On the 16th of August, the 2d and 6th divisions of the army were placed under the orders of the Marshal Duke of Reggio. The latter, which constisted of the Bavarian troops, commanded by the Colonel General of cuirassiers, Gouvion St. Cyr, was stationed at Polotsk, upon the right bank of the Dwina. The General of Cavalry and Count of the Empire de Wrede, commander of the 2d corps of the Bavarian army, who had the French brigade of the light cavalry Corbineau, consisting of the 7th and 20th chasseurs and the 8th Polish lancers, previously placed at his disposal, was directed to form a chain of the advanced posts on the roads leading to Naval and sebetz. The division Verdier was on the left. In the rear the first division of the Bavarian army, commanded by the General of infantry Deroy, was near Polotsk, supported by the division Legrand, the division of cuirassiers Demoire, and the brigade of light cavalry Casteck. At noon, the advanced guard of a division of the enemy's army, commanded by the Prince de Wittgenstein, attacked the advanced posts on the road to Navel, but was quickly repulsed by Major General Count de Beckers; and, when about five o'clock in the evening, the enemy advanced in great numbers to attack a part of the chain of advanced posts occupied by the division of Verdier, he was, in this case obliged to retire. The 5th and 11th of the line de Kinkel, and the 5th battalion of light infantry de Buteler, judiciously led on by Colonel Baron d'Habermann, who commanded them as a Brigadier, repulsed every attack of the enemy with the greatest bravery. From the movements of the enemy, and his reiterated attempts to advance by the roads of Navel and Sebetz, it was easy to perceive that he had serious intentions of attacking in force the divsion in front of Polotsk. It was in consequence deemed proper to concentrate the secon French division, and that of the general of infantry, within and around Polotsk on both sides of the Polota, to take post in the village of Spass, situated on the right bank of the Polota, half a league in front of the town, in rear of which two bridges had been thrown over the river. Count Wrede was posted along the Polota, and occupied Spass with the first battalion of the 2 regiment of the line, and the first company of musketeers of the 6th regiment of the line; Major General de Vincenti was directed to defend the village. At eight o'clock, the enemy advanced in deep columns on the road to Navel, against Count Wrede's right wing, who immediately caused the batteries Gothard and Gravenreuth to advance on the left of Spass, on a height where they were advantageously posted. He ordered Colonel de Deroy to cover these batteries with the 6th of the line, and to preserve the communications with Spass. He then gave orders to Major General Count de Beckers to cover the right wing of his brigade. Scarcely had the troops and batteries commenced their march, when the enemy began their attack with a fire of musketry and artillery. As the importance of getting possession of Spass could not escape the enemy's General, he directed his chief attacks against that place, but was repulsed by General Vincenti and the troops under his command. At length, being reinforced, he attempted to carry the village at the point of the bayonet, and, in spite of a fire of grape from the batteries which were upon the left of Spass, he succeeded in making the Bavarian troops retire to the church, and the garden of the castle. The 2d battalion of the 6th of the line then retired partly into the Polota, partly beyong that river, and commenced a sharp fire of musketry. At the same time Major General de Vincenti made an impetuous sally from the gargen of the castle, and, charging the enemy, drove him from the village with considerable loss. Nevertheless, he continued his attacks upon Spass, and the entire of the line, and advanced on the road of Sebetz against the French division. The enemy attempted a second time to take Spass by assault, but was repulsed. Major General de Vincent was wounded on this occasion. Colonel Count Spaner, who was reinforced by two companies of the 5th battalion de Buteler, then took the command, and repulsed a third attack with much spirit; but as the troops which occupied Spass were, in the course of a battle of such duration, and supported with so much glory, overcome with fatigue, and very much enfeebled by their losses in killed and wounded in different attacks, Count Wredehad them relieved by four other companies of the battalion of Buteler, and by two companies of the 11th of the line de Kinkel, and committed the defence of the village to Colonel Count Buteler. The enemy, however, continued his attack upon the whole line with much obstinacy. Colonel Deroy, who had opposed to him the whole of the enemy's line from Spass to the point of the wood, and who was appointed to cover the batteries in his rear, performed prodigies of valour with the brave regiment which he commands; but as his division was exhausted, he was reinforced by a battalion of the 5th and 11th of the line, and with these he continued the contest till night. Although the batteries of Gothard and Gravenreuth, which were well served, mowed down with a fire of grape whole columns of Russian troops, they, nevertheless, renewed their attacks incessantly. At length the part of the village nearest the enemy was set on fire at six o'clock in the evening by the grenades, and there were, in consequence, obliged to desist from their attacks on that point. Marshal the Duke of Reggio having been then wounded, Count Gouvion St. Cyre, who had himself been previously wounded by the rebound of a ball, took the chief command, of the 2d and 6th corps. At nightfall, the enemy ceased firing, and occupied themselves in removing the killed and wounded, the number of whom was very great. Prince Wittgenstein fixed his headquarters at Przesimience, which is only a quarter of a league from Spass. At four o'clock on the morning of the 18th, the corps of General Deroy relieved that of General Wrede, which had been much exhausted by the battle of the former days. The enemy remained quiet during the morning; but General Count de St. Cyr, satisfied that they would soon renew the attack, resolved to anticipate dispositions accordingly. The enemy had collected their forces during the night of the 17th, and had increased the number of their guns to 100. Between three and four o'clock on the 18th, a battery of 51 Bavarian guns was established on an height near the village of Spass, and the signal for attack was to be a shot from a 12 pounder. As soon as this was given, the battery commenced a destructive fire of grape, which reached the Castle of Przesimience, where Prince Wittgenstein had his headquarters. When the enemy's advanced guard was routed, the Russian artillery, posted upon the heights of Przesimience, begun to play. Then the 3d and 7th Bavarian regiments of infantry of the line, commanded by Major General Beckers, rushed upon the enemy with charged bayonets. The battalion La Roche took the village of Hamernia, about a league from Spass, in order to menace the enemy's left wing. The battle became general. General Raglovick was wounded severly, and Colonel Zollern succeeded him in the command of his brigade. General Deroy, after he had directed several battalions to attack the enemy at the point of the bayonet, was wounded in the lower part of the belly by a musket ball, and carried off the field. The fire became every moment more violent, and did much execution on both sides. Count Wrede took the command of all the Bavarian troops. He sent the brigade commanded by General de Siebein to support the division of General Legrand. General Sieben and Colonel de Zollern fought with the greatest bravery. The 9th Bavarian infantry regiment of the line attacked the castle of Przesimience, defended by infantry and artillery, by order of General Count St. Cyr. The enemy was driven from it, and having begun to retreat, about eight o'clock in the evening the victory was complete. We took 21 guns, many baggage and ammunition waggons, and 1500 prisoners: 400 killed and wounded remained upon the field; but so many wounded and prisoners have been brought in since from the neighbouring forests, that the loss of the enemy may be computed at 17 or 18,000 men. General Siebein was detached in pursuit, but was wounded. Colonel Baron de Schoebe succeeded him, and continued the attack with much bravery and presence of mind; and the enemy was driven from a defile, whre he seemed inclined to take up a position. Thus the brave Bavarian warriors have, on the banks of the Dwina, erected their banners with laurels. In the plains of Polotsk, they have answered the expectations of the greatest hero of the age. This brave army is the pride of the nation, which might loudly express its joy, if that joy were not alloyed by the grief necessarily attendant on the loss of so many brave men who have fallen in their country's cause. The number of killed in the Bavarian army on the 16th, 17th, and 19th of August, amounts to 144: that of the wounded 1136; and the missing 715. Among the killed there are two Generals, two Colonels, and a Lt. Colonel; two Generals, three Colonels, two Lt. Colonels, and 11 Majors, were wounded. The Russians had a great number of Generals Killed. The infantry General Deroy has since died of his wounds.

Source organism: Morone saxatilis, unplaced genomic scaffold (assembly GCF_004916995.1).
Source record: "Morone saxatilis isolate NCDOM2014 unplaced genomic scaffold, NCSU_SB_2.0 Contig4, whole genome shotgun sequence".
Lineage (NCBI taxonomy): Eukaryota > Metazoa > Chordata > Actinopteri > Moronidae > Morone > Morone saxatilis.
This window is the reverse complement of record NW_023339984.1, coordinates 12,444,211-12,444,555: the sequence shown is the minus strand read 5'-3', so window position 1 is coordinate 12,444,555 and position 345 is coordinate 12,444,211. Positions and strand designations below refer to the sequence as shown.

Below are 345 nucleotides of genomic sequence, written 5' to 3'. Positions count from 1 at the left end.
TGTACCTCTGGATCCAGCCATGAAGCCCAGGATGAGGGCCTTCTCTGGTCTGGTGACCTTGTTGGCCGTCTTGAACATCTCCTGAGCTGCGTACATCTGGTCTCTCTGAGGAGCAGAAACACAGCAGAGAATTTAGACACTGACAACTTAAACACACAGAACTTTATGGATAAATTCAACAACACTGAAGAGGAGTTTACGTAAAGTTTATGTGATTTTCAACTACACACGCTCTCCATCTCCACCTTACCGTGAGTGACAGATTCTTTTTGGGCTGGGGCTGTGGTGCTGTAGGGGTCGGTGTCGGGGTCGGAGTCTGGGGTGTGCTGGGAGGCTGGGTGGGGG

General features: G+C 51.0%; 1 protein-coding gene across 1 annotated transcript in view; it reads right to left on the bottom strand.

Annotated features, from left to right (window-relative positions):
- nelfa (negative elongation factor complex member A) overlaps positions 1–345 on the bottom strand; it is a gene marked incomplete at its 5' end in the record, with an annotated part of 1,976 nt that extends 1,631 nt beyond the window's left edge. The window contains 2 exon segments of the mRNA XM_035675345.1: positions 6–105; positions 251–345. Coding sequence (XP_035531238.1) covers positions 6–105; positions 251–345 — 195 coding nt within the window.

On the 20th of Octerber 1812, General Wittgenstein would defeat Marshal St. Cyr and General Wrede during the second battle of Polotsk.